Guyana Water Inc (GWI) and the Suriname Water Company (SWC) yesterday wrapped up a Water Partnership Programme, which GWI CEO Richard Van West-Charles said imparted invaluable experience that will be used to improve water quality and other aspects of the company.
The Water Partnership Programme was sponsored by the Inter-American Development Bank (IDB) and UN Habitat. Public Relations Officer of the GWI Leanna Bradshaw explained that since SWC and GWI share similarities on issues, such as customer relations, non-revenue water, water resources and both have IDB loans, they decided to launch the partnership programme to share experiences and ideas.
Van West-Charles lauded the programme and pointed out that the young engineers have been able to gain more knowledge and harness their skills in several areas through the venture.
Speaking at a press conference, Van West-Charles explained that the group from Suriname arrived on Monday and had a “full week of work” with “good exchange” between the two companies. He added that they were able to explore areas such as non-revenue water, water quality, the distribution systems and the design of the treatment plants. “As you would know we are about to embark on, as a result of a loan from the IDB, building three new plants at Uitvulgt, Diamond and Sheet Anchor,” he said.
He pointed out that the SWC has done extremely well when it comes to metering and non-revenue water loss, as 100% of its customers in Nickerie are metered and its non-revenue water loss is about 20%. He explained that the company will benefit even further when an exchange visit is paid to Suriname in September.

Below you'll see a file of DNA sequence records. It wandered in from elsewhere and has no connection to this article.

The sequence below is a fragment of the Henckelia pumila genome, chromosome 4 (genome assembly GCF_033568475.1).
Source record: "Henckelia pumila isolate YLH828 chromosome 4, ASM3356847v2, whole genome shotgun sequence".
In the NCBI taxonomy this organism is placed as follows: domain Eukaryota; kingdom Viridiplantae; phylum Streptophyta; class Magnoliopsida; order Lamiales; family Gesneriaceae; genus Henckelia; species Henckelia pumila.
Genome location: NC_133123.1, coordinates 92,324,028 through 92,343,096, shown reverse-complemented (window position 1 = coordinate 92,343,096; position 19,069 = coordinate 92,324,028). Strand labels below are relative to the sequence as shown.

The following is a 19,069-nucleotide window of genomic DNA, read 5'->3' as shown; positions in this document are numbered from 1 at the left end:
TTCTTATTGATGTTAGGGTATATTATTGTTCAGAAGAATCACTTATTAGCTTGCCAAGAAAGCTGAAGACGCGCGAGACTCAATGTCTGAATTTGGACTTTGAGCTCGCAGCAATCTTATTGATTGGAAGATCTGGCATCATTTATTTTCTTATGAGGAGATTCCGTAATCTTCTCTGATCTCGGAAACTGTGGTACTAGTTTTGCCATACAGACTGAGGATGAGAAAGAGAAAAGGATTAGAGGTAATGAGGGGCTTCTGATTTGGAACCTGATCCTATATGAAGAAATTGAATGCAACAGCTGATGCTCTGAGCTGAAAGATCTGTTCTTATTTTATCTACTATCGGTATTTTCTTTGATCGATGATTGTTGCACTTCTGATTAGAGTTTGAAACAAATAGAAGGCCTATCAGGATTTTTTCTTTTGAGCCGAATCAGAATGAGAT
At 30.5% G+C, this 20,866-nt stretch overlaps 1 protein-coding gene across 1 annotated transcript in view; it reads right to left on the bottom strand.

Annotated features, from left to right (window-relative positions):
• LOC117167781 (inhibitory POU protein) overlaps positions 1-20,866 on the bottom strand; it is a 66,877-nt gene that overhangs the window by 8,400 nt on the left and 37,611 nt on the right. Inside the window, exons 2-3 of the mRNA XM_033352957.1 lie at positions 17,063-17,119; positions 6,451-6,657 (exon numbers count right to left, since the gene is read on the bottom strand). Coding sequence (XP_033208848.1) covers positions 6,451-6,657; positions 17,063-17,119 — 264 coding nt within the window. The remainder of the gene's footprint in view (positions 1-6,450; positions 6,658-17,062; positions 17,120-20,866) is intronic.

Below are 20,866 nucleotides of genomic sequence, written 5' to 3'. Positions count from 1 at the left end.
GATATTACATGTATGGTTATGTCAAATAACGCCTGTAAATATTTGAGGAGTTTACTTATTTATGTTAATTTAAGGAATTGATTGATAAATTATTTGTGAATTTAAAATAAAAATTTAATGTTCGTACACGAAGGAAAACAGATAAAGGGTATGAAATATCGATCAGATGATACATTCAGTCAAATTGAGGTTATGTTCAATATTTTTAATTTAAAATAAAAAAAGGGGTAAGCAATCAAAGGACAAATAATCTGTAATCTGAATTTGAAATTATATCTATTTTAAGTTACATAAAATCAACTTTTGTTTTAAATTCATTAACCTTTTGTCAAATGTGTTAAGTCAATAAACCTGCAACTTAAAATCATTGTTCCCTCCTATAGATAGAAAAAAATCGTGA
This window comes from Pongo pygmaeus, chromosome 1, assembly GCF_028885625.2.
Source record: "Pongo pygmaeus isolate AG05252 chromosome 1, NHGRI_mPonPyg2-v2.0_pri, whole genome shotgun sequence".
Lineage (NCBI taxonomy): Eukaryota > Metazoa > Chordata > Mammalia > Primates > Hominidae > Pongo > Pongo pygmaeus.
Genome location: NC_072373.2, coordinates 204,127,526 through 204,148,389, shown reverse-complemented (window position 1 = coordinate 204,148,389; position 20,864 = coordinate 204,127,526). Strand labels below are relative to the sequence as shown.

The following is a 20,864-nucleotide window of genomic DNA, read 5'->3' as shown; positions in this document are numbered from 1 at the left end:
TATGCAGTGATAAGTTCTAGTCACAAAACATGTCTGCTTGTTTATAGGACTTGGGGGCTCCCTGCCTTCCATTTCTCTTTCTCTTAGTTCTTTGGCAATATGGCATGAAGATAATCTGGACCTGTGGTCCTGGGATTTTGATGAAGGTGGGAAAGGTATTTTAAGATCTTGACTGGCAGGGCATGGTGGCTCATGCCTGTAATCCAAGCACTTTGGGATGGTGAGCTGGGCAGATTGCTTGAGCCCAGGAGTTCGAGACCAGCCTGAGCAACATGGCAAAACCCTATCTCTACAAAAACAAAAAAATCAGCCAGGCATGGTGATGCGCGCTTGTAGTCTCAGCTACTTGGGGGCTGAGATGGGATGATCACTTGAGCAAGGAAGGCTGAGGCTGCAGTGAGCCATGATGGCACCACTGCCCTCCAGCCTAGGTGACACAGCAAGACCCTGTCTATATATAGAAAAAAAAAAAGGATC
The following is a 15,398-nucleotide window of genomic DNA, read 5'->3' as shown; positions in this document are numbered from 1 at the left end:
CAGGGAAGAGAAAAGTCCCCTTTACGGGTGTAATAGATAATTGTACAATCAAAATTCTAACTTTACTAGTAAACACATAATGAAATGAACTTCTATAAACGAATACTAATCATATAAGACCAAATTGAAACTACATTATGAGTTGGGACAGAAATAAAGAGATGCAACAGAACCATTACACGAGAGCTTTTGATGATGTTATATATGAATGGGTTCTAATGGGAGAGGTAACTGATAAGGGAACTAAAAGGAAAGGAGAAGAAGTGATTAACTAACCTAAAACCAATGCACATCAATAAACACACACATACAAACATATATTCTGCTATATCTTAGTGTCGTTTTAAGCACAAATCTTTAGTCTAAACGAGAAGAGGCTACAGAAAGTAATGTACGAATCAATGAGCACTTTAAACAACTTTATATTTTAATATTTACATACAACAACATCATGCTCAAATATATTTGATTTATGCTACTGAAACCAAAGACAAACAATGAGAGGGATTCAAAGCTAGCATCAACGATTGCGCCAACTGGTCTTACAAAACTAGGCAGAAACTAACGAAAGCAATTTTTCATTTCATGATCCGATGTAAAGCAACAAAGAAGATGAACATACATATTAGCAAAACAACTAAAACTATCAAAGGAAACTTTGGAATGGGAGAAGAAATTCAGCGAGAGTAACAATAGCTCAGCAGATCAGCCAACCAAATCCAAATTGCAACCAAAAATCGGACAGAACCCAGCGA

Van West-Charles said one of the main issues that they looked at was the design of the treatment plants. “…Any design really should start with the water quality analysis and once you define the wide range of parameters I think the design would address in a specific manner the type of treatment plant,” he said, while pointing out that one of the main reasons that they have been experiencing recurring problems at the plant in Linden is because of the design.
“We are taking water from two sources, from the ground and from surface, and it appears that it is one design in the two plants which is contributing to the difficulties we are experiencing,” he said.
Referencing the issue of the faulty casings in 18 wells around the country, Van West-Charles pointed out that the venture has led to a change in casing from carbon steel to PVC, which is used by the SWC. He said GWI is also looking to reduce the cost of well drilling.
“We also have an approach of having one well in every area whereas they have a series of wellfields which gives a level of redundancy and security in terms of water supply,” he added, while stating that they hope to learn from them to better the distribution system of GWI.
SWC representative Gerald Feria said, “As we came in on Monday we didn’t know what to expect. We were trying to set up the collaboration for quite a while and it never came to the form as it is now… we only had visits from individual so now it is going [to be] on a structural basis and I am quite pleased with the collaboration.” He said the experience from the collaboration is invaluable as the GWI has developed new techniques to provide small communities in the Hinterland areas with water, which SWC would be taking note of.
IDB Country Represen-tative Sophie Makonnen also made brief remarks and lauded the programme. She explained that while the IDB has been supporting the company for over 12 years, it has provided more technical assistance since 2008.